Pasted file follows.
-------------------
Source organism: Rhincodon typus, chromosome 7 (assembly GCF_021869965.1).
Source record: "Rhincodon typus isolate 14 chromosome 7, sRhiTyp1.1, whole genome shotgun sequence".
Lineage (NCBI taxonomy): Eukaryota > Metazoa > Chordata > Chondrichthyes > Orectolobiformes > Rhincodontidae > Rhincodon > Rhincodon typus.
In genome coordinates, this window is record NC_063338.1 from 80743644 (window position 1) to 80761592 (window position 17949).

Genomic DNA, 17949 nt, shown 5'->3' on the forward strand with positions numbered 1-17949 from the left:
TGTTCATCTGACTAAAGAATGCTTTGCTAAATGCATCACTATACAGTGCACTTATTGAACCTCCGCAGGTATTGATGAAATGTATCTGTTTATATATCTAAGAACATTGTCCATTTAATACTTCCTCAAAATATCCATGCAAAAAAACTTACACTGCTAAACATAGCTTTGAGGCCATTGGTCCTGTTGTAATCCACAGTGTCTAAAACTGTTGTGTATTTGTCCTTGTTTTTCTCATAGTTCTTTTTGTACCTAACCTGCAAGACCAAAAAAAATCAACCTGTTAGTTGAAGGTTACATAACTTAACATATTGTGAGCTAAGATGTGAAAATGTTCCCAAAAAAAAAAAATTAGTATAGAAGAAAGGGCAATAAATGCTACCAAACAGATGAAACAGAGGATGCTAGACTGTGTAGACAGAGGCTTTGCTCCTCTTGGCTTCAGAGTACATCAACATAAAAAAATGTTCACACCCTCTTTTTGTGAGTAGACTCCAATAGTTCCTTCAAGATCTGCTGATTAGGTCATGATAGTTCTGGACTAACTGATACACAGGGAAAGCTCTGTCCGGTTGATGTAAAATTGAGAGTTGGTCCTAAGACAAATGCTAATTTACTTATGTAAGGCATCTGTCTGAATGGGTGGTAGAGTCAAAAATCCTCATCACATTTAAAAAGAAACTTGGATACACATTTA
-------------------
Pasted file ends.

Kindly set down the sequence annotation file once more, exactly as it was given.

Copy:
Source organism: Rhincodon typus, chromosome 7 (assembly GCF_021869965.1).
Source record: "Rhincodon typus isolate 14 chromosome 7, sRhiTyp1.1, whole genome shotgun sequence".
Lineage (NCBI taxonomy): Eukaryota > Metazoa > Chordata > Chondrichthyes > Orectolobiformes > Rhincodontidae > Rhincodon > Rhincodon typus.
In genome coordinates, this window is record NC_063338.1 from 80743644 (window position 1) to 80761592 (window position 17949).

Genomic DNA, 17949 nt, shown 5'->3' on the forward strand with positions numbered 1-17949 from the left:
TGTTCATCTGACTAAAGAATGCTTTGCTAAATGCATCACTATACAGTGCACTTATTGAACCTCCGCAGGTATTGATGAAATGTATCTGTTTATATATCTAAGAACATTGTCCATTTAATACTTCCTCAAAATATCCATGCAAAAAAACTTACACTGCTAAACATAGCTTTGAGGCCATTGGTCCTGTTGTAATCCACAGTGTCTAAAACTGTTGTGTATTTGTCCTTGTTTTTCTCATAGTTCTTTTTGTACCTAACCTGCAAGACCAAAAAAAATCAACCTGTTAGTTGAAGGTTACATAACTTAACATATTGTGAGCTAAGATGTGAAAATGTTCCCAAAAAAAAAAAATTAGTATAGAAGAAAGGGCAATAAATGCTACCAAACAGATGAAACAGAGGATGCTAGACTGTGTAGACAGAGGCTTTGCTCCTCTTGGCTTCAGAGTACATCAACATAAAAAAATGTTCACACCCTCTTTTTGTGAGTAGACTCCAATAGTTCCTTCAAGATCTGCTGATTAGGTCATGATAGTTCTGGACTAACTGATACACAGGGAAAGCTCTGTCCGGTTGATGTAAAATTGAGAGTTGGTCCTAAGACAAATGCTAATTTACTTATGTAAGGCATCTGTCTGAATGGGTGGTAGAGTCAAAAATCCTCATCACATTTAAAAAGAAACTTGGATACACATTTA